New images of Pluto revealed

- The spacecraft that is now more than 3 billion miles from Earth and 32 million miles from Pluto continues to dazzle us.  New images keep pouring in from NASA’s New Horizons spacecraft from its close flyby of Pluto and its moons.

The yearlong download of new images from the spacecraft started over the Labor Day weekend.  These new images show never before seen diversity in the planet with possible dunes, nitrogen ice flows that ooze out of mountains, and networks of valleys that may have been carved by material flowing over the surface. 

“The surface of Pluto is every bit as complex as that of Mars,” said Jeff Moore, leader of the New Horizons Geology, Geophysics and Imaging (GGI) team at NASA’s Ames Research Center in Moffett Field, California.

“Seeing dunes on Pluto -- if that is what they are -- would be completely wild, because Pluto’s atmosphere today is so thin,” said William B. McKinnon, a GGI deputy lead from Washington University, St. Louis. “Either Pluto had a thicker atmosphere in the past, or some process we haven’t figured out is at work. It’s a head-scratcher.”

Images returned in the past days have also revealed that Pluto’s global atmospheric haze has many more layers than scientists realized, and that the haze actually creates a twilight effect that softly illuminates night side terrain near sunset, making them visible to the cameras aboard New Horizons.

“This bonus twilight view is a wonderful gift that Pluto has handed to us,” said John Spencer, a GGI deputy lead from the Southwest Research Institute. “Now we can study geology in terrain that we never expected to see.”

This view of Pluto, based on the latest high-resolution images to be downlinked from NASA’s New Horizons spacecraft, shows what you would see if you were approximately 1,100 miles (1,800 kilometers) above Pluto’s equatorial area, looking northeast over the dark, cratered, informally named Cthulhu Region toward the bright, smooth, expanse of icy plains informally called Sputnik Planum. The images were taken as New Horizons flew past Pluto on July 14, 2015, from a distance of 50,000 miles (80,000 kilometers).

Credits: NASA/Johns Hopkins University Applied Physics Laboratory/Southwest Research Institute

This 220-mile wide view of Pluto from NASA’s New Horizons spacecraft illustrates the incredible diversity of surface reflectivities and geological landforms on the dwarf planet. The image includes dark, ancient heavily cratered terrain; bright, smooth geologically young terrain; assembled masses of mountains; and an enigmatic field of dark, aligned ridges that resemble dunes; its origin is under debate. The smallest visible features are 0.5 miles in size.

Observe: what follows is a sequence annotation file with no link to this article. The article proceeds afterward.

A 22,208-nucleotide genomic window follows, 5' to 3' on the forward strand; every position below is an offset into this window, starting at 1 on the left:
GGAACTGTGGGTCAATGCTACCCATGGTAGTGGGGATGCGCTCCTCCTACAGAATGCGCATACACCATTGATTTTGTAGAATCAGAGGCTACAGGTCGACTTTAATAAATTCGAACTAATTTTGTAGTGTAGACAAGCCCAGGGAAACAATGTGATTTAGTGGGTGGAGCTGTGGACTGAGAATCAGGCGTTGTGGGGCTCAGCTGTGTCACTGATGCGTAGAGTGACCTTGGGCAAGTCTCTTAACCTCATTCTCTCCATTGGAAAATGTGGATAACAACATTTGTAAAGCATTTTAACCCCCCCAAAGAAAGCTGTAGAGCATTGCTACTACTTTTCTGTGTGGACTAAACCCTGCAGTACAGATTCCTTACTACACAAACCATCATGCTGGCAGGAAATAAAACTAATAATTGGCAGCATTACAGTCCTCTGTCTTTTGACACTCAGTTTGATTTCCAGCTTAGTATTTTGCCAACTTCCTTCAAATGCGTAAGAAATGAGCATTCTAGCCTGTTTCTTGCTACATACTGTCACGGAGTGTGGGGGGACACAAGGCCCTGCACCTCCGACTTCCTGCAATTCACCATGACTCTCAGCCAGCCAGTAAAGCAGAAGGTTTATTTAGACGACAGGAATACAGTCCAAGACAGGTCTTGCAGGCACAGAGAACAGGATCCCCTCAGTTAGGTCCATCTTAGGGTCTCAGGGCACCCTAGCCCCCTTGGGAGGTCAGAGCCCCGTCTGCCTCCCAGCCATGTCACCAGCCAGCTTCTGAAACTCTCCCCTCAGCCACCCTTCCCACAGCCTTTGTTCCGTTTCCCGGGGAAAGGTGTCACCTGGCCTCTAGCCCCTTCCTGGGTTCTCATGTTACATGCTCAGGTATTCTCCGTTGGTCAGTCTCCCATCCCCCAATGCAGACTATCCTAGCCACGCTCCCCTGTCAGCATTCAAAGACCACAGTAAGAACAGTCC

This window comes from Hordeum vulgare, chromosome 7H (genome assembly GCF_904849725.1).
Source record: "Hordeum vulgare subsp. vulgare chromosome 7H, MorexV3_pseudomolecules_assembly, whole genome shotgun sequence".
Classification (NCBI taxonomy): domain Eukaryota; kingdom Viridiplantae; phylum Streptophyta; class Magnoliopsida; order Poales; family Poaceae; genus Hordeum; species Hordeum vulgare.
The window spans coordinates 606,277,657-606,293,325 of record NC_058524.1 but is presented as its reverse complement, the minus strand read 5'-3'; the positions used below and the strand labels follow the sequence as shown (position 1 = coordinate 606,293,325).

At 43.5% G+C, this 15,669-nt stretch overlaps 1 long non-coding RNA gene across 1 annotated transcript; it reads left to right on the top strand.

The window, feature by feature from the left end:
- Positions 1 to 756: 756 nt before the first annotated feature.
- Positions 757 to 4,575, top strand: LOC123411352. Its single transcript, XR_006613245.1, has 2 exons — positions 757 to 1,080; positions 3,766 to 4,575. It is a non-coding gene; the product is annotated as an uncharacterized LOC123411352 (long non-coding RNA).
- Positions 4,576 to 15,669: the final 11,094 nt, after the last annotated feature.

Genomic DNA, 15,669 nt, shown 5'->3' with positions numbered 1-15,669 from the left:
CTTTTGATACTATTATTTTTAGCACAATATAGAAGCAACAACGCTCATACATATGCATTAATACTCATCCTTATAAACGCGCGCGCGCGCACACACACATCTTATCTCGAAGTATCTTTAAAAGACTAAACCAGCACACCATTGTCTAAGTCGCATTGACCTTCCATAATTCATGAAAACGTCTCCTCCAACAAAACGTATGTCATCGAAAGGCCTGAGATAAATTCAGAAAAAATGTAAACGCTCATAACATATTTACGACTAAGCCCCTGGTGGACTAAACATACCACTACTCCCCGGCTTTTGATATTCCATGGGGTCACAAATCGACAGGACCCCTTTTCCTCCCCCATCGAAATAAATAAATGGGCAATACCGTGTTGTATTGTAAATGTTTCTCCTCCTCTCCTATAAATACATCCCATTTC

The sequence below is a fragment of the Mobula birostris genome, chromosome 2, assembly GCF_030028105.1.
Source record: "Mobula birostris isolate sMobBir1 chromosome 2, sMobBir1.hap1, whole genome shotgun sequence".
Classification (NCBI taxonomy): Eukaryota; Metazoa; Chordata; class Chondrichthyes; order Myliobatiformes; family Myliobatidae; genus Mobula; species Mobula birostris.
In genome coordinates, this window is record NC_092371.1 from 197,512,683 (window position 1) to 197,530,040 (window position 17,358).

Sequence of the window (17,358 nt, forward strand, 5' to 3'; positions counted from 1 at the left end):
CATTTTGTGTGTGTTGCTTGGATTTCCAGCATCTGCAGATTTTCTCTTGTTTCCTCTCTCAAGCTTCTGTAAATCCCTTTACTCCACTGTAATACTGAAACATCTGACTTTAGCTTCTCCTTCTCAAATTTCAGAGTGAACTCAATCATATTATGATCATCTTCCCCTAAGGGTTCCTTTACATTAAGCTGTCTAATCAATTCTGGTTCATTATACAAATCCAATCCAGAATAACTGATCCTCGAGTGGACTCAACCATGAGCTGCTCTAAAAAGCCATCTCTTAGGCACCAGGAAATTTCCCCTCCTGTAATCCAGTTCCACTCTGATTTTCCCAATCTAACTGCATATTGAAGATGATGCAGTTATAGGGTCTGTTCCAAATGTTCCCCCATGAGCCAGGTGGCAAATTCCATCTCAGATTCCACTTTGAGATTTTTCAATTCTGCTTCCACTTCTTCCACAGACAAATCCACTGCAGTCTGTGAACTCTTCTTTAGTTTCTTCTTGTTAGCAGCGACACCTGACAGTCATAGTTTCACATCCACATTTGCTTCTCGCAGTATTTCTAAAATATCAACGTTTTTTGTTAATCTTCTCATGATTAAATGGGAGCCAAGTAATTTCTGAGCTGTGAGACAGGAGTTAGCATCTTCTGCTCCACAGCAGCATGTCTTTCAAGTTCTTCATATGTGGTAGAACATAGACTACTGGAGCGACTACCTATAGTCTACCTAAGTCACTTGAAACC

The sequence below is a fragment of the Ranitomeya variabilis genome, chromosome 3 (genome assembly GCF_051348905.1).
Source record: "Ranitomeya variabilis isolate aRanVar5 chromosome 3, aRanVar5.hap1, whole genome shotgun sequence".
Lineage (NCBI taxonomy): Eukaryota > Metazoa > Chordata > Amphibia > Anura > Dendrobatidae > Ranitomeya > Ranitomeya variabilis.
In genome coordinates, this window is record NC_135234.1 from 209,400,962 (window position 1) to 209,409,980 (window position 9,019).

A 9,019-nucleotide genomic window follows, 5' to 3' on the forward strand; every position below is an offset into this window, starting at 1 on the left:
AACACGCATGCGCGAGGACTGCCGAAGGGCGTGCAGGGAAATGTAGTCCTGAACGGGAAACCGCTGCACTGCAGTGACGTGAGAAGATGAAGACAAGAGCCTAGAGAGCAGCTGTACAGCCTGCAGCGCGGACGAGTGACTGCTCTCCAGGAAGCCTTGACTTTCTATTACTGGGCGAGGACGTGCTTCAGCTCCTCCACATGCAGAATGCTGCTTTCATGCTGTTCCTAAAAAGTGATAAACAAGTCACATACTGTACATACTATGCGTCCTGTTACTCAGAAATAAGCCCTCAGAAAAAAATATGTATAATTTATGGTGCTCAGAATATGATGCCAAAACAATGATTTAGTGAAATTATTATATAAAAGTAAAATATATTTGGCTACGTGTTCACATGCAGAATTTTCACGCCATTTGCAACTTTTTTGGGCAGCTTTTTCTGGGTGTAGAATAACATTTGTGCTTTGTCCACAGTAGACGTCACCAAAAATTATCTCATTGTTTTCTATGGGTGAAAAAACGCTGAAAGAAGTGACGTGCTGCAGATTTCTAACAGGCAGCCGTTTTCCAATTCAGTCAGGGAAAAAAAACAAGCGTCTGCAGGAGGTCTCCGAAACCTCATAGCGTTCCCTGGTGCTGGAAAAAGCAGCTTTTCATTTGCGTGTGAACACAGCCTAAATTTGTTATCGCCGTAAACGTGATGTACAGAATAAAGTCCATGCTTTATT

Credits: NASA/Johns Hopkins University Applied Physics Laboratory/Southwest Research Institute

This image of Pluto from NASA’s New Horizons spacecraft, processed in two different ways, shows how Pluto’s bright, high-altitude atmospheric haze produces a twilight that softly illuminates the surface before sunrise and after sunset, allowing the sensitive cameras on New Horizons to see details in nighttime regions that would otherwise be invisible. The right-hand version of the image has been greatly brightened to bring out faint details of rugged haze-lit topography beyond Pluto’s terminator, which is the line separating day and night.

Credits: NASA/Johns Hopkins University Applied Physics Laboratory/Southwest Research Institute

Two different versions of an image of Pluto’s haze layers, taken by New Horizons as it looked back at Pluto's dark side nearly 16 hours after close approach, from a distance of 480,000 miles, at a phase angle of 166 degrees. Pluto's north is at the top, and the sun illuminates Pluto from the upper right. These images are much higher quality than the digitally compressed images of Pluto’s haze downlinked and released shortly after the July 14 encounter, and allow many new details to be seen. The left version has had only minor processing, while the right version has been specially processed to reveal a large number of discrete haze layers in the atmosphere. In the left version, faint surface details on the narrow sunlit crescent are seen through the haze in the upper right of Pluto’s disk, and subtle parallel streaks in the haze may be crepuscular rays- shadows cast on the haze by topography such as mountain ranges on Pluto, similar to the rays sometimes seen in the sky after the sun sets behind mountains on Earth.

Credits: NASA/Johns Hopkins University Applied Physics Laboratory/Southwest Research Institute

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